:: Article

Smokers Delight

By Charlotte Stretch.

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Benoît Duteurtre, The Little Girl and the Cigarette, Telegram Books, 2007

From Sherlock Holmes to Jay Gatsby, the smoker has long enjoyed a largely morality-free platform in literature. Now that the non-smokers have won the war of fresh air versus decadent vice, however, the fictional landscape is surely set for change. Benoît Duteurtre is one of the first to seize the opportunities inherent in this cultural shift, with his sharp and well-timed satire on modern bureaucracy.

Desire Johnson, languishing on death row for the murder of a policeman, is offered one last indulgence before his execution. By requesting a cigarette in a smoke-free prison, Desire places himself squarely in the middle of a hotly-contested issue, and quickly becomes a cause celebre in the eyes of the media. At the same time, a child-hating petty bureaucrat is caught smoking in his office toilets by the little girl of the title, a minor incident which results in fourteen separate charges of child molestation.

Despite juggling paedophilia, state terrorism and capital punishment within the same narrative, there is something charmingly whimsical about Duteutre’s tale, which at times feels like a fable. It is also unfailingly funny, with the nature of jokes varying between the visual gag and the sardonic witticism. The styles of humour blend together beautifully, although it must be stated that such synchronisation is simply not there in other areas of the book.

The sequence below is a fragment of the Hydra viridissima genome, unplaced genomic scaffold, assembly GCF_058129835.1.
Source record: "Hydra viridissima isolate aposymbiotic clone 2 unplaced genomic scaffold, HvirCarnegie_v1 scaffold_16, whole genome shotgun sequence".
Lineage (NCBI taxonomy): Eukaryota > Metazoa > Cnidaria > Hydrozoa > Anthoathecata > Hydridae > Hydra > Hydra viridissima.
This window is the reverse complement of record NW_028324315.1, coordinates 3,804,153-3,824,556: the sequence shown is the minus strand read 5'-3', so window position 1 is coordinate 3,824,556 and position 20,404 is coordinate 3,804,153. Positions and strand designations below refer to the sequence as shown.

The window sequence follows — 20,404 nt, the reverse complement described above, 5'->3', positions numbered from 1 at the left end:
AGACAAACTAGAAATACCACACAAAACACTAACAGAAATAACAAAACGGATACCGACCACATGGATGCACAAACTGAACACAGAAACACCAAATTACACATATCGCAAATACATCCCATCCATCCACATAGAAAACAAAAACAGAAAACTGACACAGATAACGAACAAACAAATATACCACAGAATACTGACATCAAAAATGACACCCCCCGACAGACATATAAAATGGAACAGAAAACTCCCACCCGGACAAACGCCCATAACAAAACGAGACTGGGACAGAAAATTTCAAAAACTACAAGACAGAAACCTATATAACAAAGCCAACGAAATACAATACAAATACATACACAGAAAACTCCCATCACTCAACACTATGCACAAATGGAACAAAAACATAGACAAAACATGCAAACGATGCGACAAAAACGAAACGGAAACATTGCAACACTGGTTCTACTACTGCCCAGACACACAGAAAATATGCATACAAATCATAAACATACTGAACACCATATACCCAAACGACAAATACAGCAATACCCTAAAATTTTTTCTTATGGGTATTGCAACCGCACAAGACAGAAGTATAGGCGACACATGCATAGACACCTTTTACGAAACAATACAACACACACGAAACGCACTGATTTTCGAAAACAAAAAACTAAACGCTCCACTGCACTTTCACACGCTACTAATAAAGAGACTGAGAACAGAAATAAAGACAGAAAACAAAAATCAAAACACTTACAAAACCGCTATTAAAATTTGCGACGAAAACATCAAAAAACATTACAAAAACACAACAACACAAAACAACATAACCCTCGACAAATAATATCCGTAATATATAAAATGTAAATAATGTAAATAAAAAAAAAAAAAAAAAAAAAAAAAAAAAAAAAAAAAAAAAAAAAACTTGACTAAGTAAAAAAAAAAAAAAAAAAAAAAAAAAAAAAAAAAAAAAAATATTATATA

The two stories, running parallel with little overlap, do not quite work as the symmetrical opposites that they are clearly meant to be. Nor do they melt together easily enough to create a single coherent and overarching narrative. Individually, they are delightful stories, and there is no doubt that, had they been stitched together a little more closely, they would complement each other wonderfully. Compounding the problem, however, is the fact that Duteutre chooses to bring them to a rather sudden close with a bizarre ending that, though entertaining, feels plucked out of nowhere. It is a pity, because the early pages of The Little Girl and the Cigarette show a great deal of potential in terms of a tight, well-designed narrative.

What the novel lacks in shape, however, it makes up for in sheer likeability. Even the accused bureaucrat and self-confessed “paedophobe” manages to charm readers with his diatribe against children which, it has to be said, often rings true. It is to the book’s immense credit that it manages to operate in this way, taking on intimidating features and transforming them into objects of humour that are both gentle and compelling.

The Little Girl and the Cigarette, with its portraits of people overfed by media attention, puts Duteutre in an interesting position. He already enjoys a considerable following in his native France, where he is a respected novelist, broadcaster, arts critic and musician. With this, the first of his fourteen novels to be translated into English, one hopes that it will open the floodgates for the rest of his work to reach a wider English-speaking market. He might not become a media darling in this country, but he certainly deserves to have a crack at it.

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ABOUT THE REVIEWER
Charlotte Stretch lives in Brixton where she is a freelance writer and an editor of 3:AM. She is currently working on her first novel.

First published in 3:AM Magazine: Monday, August 27th, 2007.